If asteroids do not emit light, a source of primordial information in Astrophysics, how are their properties studied? Karri Muinonen, professor of astronomy at the University of Helsinki (Finland), is precisely a specialist in the physical characterization of these small bodies, key to know the origin and evolution of the Solar System. For this reason, at the XXVIII Canary Islands Winter School of Astrophysics, organized by the Instituto de Astrofísica de Canarias (IAC), this researcher will explain how they are analyzed, both from Earth and from space.
By Elena Mora (IAC)
“Near-Earth asteroids pose an impact risk for the future of the human civilization.”
“Small Solar System bodies can have been the carriers of life to the Earth, although this is somewhat controversial, via their impacts on our planet”
“The scientific breakthrough in the interpretation of the polarization characteristics is yet to be made.”
Question: In general, what are the properties of asteroids? Do they have a specific superficial composition or does the composition vary a lot from one asteroid to another? Why is it important study them?
Answer: Asteroids are small Solar System bodies composed of highly varying constituent materials. They reside primarily in the so-called main asteroid belt between Mars and Jupiter. There are, however, large numbers of asteroids in the two Jupiter Trojan clouds, and some asteroids revolve around the Sun in planet-crossing orbits (e.g., near-Earth asteroids).
Asteroids have heterogeneous compositions: there are carbonaceous, stony, and metal-rich asteroids, and even volatiles can be present in the surfaces.
Primitive asteroids are a key to Solar System evolution. Asteroid mining for valuable minerals is becoming a formidable future exploitation opportunity. Last but not least, near-Earth asteroids pose an impact risk for the future of the human civilization.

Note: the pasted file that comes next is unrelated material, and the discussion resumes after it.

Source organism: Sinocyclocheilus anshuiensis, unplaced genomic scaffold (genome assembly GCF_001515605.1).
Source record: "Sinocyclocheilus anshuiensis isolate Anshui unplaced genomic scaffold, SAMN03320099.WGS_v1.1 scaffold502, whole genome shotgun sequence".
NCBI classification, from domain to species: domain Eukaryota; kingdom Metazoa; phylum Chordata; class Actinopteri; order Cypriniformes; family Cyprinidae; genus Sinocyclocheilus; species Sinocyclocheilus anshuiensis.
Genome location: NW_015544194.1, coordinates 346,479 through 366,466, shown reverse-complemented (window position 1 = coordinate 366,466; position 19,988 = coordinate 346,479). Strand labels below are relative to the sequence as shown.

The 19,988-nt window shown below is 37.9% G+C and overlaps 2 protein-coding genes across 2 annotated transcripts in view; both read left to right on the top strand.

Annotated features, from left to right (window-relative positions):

Q: How can we study the surface of an asteroid from the Earth? And from space? Which properties can we analyze in each case?
A: Ground-based astronomical observations provide a way to study the entire population of asteroids in the Solar System. The astrometric observations allow for the derivation of an asteroid’s orbital elements, whereas the photometric lightcurves enable the derivation of its rotation period, rotational pole orientation, and moderate-resolution shape. Spectroscopic, photometric, and polarimetric observations allow for the physical characterization of an asteroid’s surface properties. Active groundbased radar measurements can reduce the uncertainties in the orbital elements as well as in the rotation state and shape by several orders of magnitude. These measurements further shed light on the structure and composition just below the surface.
Space missions to asteroids can be divided into roughly four categories: fly-by, rendezvous, landing, and sample-return categories. Fly-bys typically provide partial disk-resolved surface imaging data with or without the spectroscopic and/or polarimetric capability. They can also provide estimates on the mass of the asteroid, from the gravitational perturbations on the spacecraft. Rendezvous missions can provide full imaging coverage on the asteroid with an accurate mass estimate together with constraints on the gravitational field by the asteroid and, subsequently, its interior structure. Landing facilitate in situ studies of an asteroid’s surface as well as its interior with a multitude of instruments. Sample return allows for an extensive and detailed physical and chemical study of asteroid surface materials in ground-based laboratories.